Fishing Report Updated September 10, 2023

This Yellowstone River fishing report is valid from September 10 through September.

The Yellowstone River is currently running low. It’s around 1900cfs at Corwin Springs and only 1600 in Livingston. Why the big drop further downstream? LOTS of irrigation drawdowns. The low flows mean some stretches now require skipping long, slow pools or shallow areas. The middle of Paradise Valley in particular now has long stretches of “nothing.”

Water temps by contrast are now ranging from the high 50s to mid 60s, with a slow downward trend. This is a very good temperature window.

The best fishing has shifted a bit later in the day. The really prime fishing is now unlikely to begin before 11:00AM except on the hottest days. Noon to 4:00 has generally been best. We have been meeting clients no earlier than 8AM, and soon that’ll be more like 9:00. The fishing tapers off after 4:30 or so. Earlier on cool/cloudy days, later on bright/sunny days.

Overall the best fishing has been near Gardiner or through and east of Livingston. The problem in Paradise Valley is long stretches of shallow, homogeneous water. Though we have caught a few even Emigrant to Loch Leven on recent trips (governed by a desire for scenery as well as some mud plugs) by finding the few deep holes in this section.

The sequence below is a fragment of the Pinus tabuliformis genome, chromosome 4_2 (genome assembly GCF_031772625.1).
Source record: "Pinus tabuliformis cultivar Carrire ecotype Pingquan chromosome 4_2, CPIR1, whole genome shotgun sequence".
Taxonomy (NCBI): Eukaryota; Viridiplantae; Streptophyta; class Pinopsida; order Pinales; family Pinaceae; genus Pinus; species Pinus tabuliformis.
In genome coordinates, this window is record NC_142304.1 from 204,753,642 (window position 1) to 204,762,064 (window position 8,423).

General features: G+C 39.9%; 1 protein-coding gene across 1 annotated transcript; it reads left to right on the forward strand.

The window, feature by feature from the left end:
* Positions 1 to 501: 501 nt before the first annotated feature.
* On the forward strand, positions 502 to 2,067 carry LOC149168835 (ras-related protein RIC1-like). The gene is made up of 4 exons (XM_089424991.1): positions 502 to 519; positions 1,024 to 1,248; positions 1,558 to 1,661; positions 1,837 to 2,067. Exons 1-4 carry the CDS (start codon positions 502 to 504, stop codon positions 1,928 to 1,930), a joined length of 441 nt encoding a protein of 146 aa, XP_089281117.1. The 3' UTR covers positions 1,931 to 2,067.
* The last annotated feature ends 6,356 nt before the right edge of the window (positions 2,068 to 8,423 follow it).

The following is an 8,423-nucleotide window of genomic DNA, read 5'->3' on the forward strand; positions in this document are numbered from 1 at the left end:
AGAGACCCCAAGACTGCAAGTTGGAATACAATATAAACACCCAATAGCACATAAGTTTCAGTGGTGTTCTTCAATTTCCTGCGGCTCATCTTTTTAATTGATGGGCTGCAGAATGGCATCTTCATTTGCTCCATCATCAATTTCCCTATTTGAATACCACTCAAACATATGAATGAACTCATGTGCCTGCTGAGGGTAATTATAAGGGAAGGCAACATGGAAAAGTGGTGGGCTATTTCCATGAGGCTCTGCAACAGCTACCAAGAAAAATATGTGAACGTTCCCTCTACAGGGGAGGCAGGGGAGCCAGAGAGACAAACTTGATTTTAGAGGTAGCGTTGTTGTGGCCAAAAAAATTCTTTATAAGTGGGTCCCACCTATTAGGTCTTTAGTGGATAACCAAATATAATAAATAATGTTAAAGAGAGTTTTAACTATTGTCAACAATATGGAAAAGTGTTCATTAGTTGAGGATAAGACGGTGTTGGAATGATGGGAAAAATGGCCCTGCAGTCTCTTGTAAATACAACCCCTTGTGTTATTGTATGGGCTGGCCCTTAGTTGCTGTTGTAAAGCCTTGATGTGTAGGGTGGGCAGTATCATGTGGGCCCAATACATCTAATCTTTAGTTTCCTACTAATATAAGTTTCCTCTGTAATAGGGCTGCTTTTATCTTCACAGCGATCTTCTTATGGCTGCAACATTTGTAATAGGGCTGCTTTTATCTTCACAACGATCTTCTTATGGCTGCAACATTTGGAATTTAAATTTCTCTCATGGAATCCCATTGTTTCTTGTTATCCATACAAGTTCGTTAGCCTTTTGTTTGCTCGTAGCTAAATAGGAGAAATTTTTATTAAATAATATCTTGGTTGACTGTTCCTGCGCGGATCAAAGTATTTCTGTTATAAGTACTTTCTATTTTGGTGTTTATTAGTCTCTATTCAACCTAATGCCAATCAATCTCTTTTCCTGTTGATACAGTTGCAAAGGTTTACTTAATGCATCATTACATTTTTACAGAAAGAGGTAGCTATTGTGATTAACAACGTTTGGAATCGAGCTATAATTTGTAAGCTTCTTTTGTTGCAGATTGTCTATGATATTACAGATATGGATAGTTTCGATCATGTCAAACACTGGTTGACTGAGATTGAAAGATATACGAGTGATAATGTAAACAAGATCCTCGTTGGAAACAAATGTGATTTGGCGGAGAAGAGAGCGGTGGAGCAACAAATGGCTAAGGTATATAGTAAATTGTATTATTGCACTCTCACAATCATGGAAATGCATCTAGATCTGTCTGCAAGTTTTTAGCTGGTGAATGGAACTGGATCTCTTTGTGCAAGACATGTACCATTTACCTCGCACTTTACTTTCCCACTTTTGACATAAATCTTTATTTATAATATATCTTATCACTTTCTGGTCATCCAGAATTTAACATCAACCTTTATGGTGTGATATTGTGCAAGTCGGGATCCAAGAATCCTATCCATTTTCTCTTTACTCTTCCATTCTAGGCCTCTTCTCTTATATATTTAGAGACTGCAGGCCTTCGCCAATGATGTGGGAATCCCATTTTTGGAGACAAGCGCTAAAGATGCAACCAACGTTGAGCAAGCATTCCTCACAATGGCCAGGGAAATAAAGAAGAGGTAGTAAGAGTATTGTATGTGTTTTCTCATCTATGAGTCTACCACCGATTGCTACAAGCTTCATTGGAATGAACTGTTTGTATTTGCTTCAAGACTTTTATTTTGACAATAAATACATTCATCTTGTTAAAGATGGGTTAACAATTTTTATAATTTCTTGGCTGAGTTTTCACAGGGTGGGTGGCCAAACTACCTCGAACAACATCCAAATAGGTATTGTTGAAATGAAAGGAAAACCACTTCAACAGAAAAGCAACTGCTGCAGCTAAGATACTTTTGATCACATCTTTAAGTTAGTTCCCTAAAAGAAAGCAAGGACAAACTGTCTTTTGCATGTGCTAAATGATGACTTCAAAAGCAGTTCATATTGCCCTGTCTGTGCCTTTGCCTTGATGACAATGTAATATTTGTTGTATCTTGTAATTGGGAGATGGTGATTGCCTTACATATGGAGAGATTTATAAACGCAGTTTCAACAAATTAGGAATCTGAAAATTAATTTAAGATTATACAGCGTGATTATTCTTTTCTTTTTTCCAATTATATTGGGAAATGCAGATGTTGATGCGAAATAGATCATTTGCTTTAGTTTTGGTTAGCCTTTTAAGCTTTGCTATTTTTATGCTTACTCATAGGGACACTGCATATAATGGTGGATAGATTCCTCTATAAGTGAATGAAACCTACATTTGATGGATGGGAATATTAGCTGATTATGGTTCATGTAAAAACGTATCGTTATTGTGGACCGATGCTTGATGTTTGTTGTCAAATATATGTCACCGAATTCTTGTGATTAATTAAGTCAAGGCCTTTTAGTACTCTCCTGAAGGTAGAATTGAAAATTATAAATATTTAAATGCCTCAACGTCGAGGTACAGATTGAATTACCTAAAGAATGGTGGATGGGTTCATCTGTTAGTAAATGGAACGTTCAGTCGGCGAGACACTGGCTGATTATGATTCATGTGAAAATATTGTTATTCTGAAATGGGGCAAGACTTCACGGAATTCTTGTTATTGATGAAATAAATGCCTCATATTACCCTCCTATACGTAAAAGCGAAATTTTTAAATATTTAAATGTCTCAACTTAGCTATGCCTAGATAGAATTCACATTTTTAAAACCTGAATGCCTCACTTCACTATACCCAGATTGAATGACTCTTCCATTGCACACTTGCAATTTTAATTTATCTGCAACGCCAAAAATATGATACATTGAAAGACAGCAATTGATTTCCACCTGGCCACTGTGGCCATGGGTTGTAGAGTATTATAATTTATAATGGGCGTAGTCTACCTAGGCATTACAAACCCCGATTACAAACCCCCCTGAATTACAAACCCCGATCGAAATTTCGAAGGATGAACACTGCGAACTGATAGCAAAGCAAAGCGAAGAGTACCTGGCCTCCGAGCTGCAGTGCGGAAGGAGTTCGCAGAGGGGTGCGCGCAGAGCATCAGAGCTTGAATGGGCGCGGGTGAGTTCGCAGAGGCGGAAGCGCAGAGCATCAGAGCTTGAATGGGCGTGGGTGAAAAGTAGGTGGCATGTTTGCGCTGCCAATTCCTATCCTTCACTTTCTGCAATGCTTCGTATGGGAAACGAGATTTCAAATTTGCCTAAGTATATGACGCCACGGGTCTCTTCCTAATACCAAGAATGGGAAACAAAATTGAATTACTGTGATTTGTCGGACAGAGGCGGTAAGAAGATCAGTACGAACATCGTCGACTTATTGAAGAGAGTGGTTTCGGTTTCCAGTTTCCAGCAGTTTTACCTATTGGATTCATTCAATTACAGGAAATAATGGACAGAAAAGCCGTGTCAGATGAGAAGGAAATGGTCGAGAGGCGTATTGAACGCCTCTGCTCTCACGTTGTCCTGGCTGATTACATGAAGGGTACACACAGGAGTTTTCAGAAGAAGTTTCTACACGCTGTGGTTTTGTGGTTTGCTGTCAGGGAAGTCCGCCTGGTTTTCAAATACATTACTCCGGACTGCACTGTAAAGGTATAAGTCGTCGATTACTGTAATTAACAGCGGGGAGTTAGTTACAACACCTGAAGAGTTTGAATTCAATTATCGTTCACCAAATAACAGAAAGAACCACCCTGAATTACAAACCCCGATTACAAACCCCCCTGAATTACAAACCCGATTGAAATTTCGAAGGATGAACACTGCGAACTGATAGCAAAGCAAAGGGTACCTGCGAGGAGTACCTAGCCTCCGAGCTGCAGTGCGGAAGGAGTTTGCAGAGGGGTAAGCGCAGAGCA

In general, we’re firmly in dry fly mode now due to the low water, lots of terrestrial insects in the water, and the intense whitefish bite subsurface. Hoppers and ants have been the mainstays, but the fall mayflies (BWO, Drake Mackeral, Mahogany, Epeorus aka Western Cahill, in about that order) are increasing. Gray afternoons should bring strong hatches at any time. As such, we’re starting to fish mayfly-style attractors at least as often as ants/beetles behind the hopper. Purple and copper Hazy Cripples and the like are working, and large Brindle Chutes and Royal Wulff Cripples can also work this time of year, not least because a lot of anglers never think to try them. Subsurface, expect mostly “blanco.” #18–20 flashy beadheads seem to have been producing a few more trout than the usual #12–16 stuff. The rockier areas (especially near Gardiner) and points east of Livingston are also a bit troutier subsurface.

Our next Yellowstone River fishing report will drop when we get an extended cold spell that slashes the hopper fishing and cranks up the mayfly and streamer fishing.

Top Flies

  • Hoppers: #12–14 Bob Hoppers in pink and dark tan over pink, #12 pink Morrish, #12 pink Yeti. Pink has definitely been the color recently.
  • Mayflies: #16–18 purple and copper Hazy Cripples, #12-14 Brindle Chute and #14–16 Brindle Cripple, #12–14 March Brown Sparkle Dun (taken as a Drake Mackeral), #16–18 wine Pennant Dun, #12–14 Royal Wulff Cripple.
  • Nymphs: #18 silver Lightning Bug, #18 red Copper John and similar, #16–18 Frenchie. Note that nymphs are going to produce 2-1 whitefish to trout at the very least.
  • Streamers: Not really streamer-fishing much right now.

Learn more about fishing the Yellowstone River (in Montana).

Info about our float trips, a majority of which take place on the Yellowstone.

Info about our Montana walk & wade trips, which in winter and early spring take place on the Yellowstone.

Yellowstone River Fishing Report – Relevant Links